Top 10 Healthy Toppings for Oatmeal
Oatmeal is the perfect breakfast for a cold winter day. But the typical toppings of brown sugar, maple syrup, raisins and banana can pack in the calories and added sugar. But just plain oatmeal is boring! My colleague, Rachel Stahl, RD, CDN has some great tips on how to liven up the flavor and nutrient content of oatmeal with these healthy and tasty ingredients
Here are my top 11 picks for healthy oatmeal toppings. I recommend using steel cut oats when possible. And keep in mind that while all the toppings have some health benefits, not all toppings are created equal. Some have more sugar than others – so make sure to check the carb and sugar content if that is an issue for you. And pay attention to portion sizes as the calories in some of the toppings add up quickly!
Martha’s side note: I work with many patients with diabetes, prediabetes, PCOS or people just wanting to follow a lower carb diet. Oatmeal can still be a good breakfast for you, but keep portions moderate (1/2 cup to 1 cup depending on your carb goal) . And try to add in a protein/fat and or additional fiber source to lower the glycemic index even more. Good choices include:
oatmeal + nuts/seeds + 1 T. flaxseeds + cinnamon
oatmeal + coconut + nuts
oatmeal + almond butter + cacao nibs
oatmeal + greek yogurt + few berries + chia seeds
Top 10 healthy toppings for oatmeal
- Chia seeds
Chia seeds have been around since ancient times. The word chia, meaning “strength,” is derived from the Mayan language, and both Mayans and Aztecs revered chia for its natural healing properties, ability to boost energy and increase stamina. Today this tiny seed has
made a huge comeback and has many beneficial health effects. For example, it may lower cholesterol, stabilize blood sugar and aid in digestion. Chia seeds also represent a plant-based source of omega-3 fatty acids.
Nutrition Facts (1 tbsp): 60 calories, 4.5 gm fat, 0.5 gm saturated fat, 5 gm carbohydrates, 5 gm fiber, 3 gm protein, and 2.5 gm omega-3 fatty acids
- Nuts and Seeds. Nuts and seeds pack a powerful punch of heart-healthy fats, protein, and disease-fighting, immune-boosting vitamins and minerals. They also add a nutty earthy flavor and crunch to a bowl of oatmeal. There are many types of nuts which contain different nutrients, so I recommend experimenting with different ones to reap various health benefits.
Nutrition Facts (1 tbsp walnuts, chopped): 48 calories, 5 gm fat, 0.5 gm saturated fat, 1 gm carbohydrates, 0 gm sugar, 0.5 gm fiber, and 1 gm protein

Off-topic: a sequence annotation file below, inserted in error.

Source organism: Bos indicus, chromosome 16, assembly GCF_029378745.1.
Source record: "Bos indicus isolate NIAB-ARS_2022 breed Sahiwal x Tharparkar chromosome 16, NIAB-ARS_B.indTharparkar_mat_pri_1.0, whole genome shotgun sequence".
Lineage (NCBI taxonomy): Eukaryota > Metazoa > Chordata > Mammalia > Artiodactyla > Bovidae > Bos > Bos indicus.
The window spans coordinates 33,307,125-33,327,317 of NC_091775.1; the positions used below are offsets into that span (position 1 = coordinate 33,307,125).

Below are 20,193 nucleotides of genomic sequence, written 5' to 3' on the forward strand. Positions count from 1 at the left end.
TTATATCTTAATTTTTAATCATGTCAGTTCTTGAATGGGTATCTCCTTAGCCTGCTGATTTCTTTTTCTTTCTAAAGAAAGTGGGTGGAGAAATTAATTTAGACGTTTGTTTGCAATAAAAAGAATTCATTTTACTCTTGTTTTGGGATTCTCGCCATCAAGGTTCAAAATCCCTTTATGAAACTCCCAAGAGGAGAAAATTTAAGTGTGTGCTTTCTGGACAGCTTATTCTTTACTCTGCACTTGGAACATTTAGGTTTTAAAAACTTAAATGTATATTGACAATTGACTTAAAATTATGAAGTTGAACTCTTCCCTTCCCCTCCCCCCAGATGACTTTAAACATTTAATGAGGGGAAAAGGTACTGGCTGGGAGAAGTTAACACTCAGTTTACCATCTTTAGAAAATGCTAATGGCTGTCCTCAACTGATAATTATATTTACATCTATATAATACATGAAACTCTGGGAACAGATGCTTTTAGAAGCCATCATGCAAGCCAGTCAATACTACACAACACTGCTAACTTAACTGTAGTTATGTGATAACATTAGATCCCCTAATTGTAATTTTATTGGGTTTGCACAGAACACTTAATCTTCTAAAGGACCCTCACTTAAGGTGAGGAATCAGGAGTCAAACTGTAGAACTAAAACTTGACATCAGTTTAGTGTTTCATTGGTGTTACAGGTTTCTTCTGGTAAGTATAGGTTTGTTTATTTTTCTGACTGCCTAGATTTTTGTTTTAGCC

Nutrition Facts (1 tbsp pumpkin seeds, raw): 63 calories, 5 gm fat, 1 gm saturated fat, 1 gm carbohydrate, 0 gm sugar, 0.3 gm fiber, and 3 gm protein
- Flaxseeds. Flaxseeds have been recognized as one of the most powerful plant foods on the planet. There’s evidence that flaxseeds may help reduce the risk of heart disease, stroke, cancer, and diabetes. It owes its healthy reputation to components including omega-3 fatty acids, which have been shown to have heart-healthy effects, and fiber (both the soluble and insoluble types). Purchase ground or crushed flaxseeds as they are much easier to digest than whole flaxseed.
Nutrition Facts (2 tbsp, ground): 60 calories, 4 gm fat, 0.5 gm saturated fat, 4 gm carbohydrates, 4 gm fiber, 3 gm protein, 3.2 gm omega-3 fatty acids
- Greek yogurt. Greek yogurt boasts nearly double the protein of traditional yogurt. Since protein takes the body longer to digest than carbohydrates, it can help you feel full longer, helpful in curbing your appetite and managing your weight. In addition, Greek yogurt contains important nutrients including calcium, magnesium, and potassium, and provides a healthy dose of probiotics, which help promote a healthy gut. A few dollops on your oatmeal delivers not only creamy taste and flavor, but a nutrition boost to power you through your day! I find the 2% Greek yogurt has a creamier, thicker texture and richer flavor than nonfat, but nonfat would work just as well!
Nonfat (3 ounces): 50 calories, 0 gm fat, 3.5 gm carbohydrates, 3.5 gm sugar, and 9 gm protein
Low-Fat (3 ounces): 64 calories, 1.7 gm total fat, 1.3 gm saturated fat, 3.4 gm carbohydrates, 3.4 gm sugar, and 8.5 gm protein
- Pumpkin puree. While pumpkin puree may play a starring role in Thanksgiving desserts, they deserve an all-year spot in your pantry. Adding it to oatmeal is one way to take advantage of all it has to offer! The vibrant orange color of pumpkins indicates that they are loaded with beta-carotene, which your body converts into Vitamin A. Vitamin A promotes good vision, healthy skin, and supports a healthy immune system. Pumpkin also contains fiber and is naturally low in fat. When buying canned pumpkin, choose plain, unsweetened varieties. Labels should have one ingredient: pumpkin.
Nutrition Facts (¼ cup): 25 calories, 0 gm total fat, 5 gm carbohydrates, 2 gm sugar, 2 gm fiber, and 0.5 gm protein. Also contains >100% DV Vitamin A as well as vitamins and minerals including Vitamin C, magnesium, iron, potassium, and phosphorus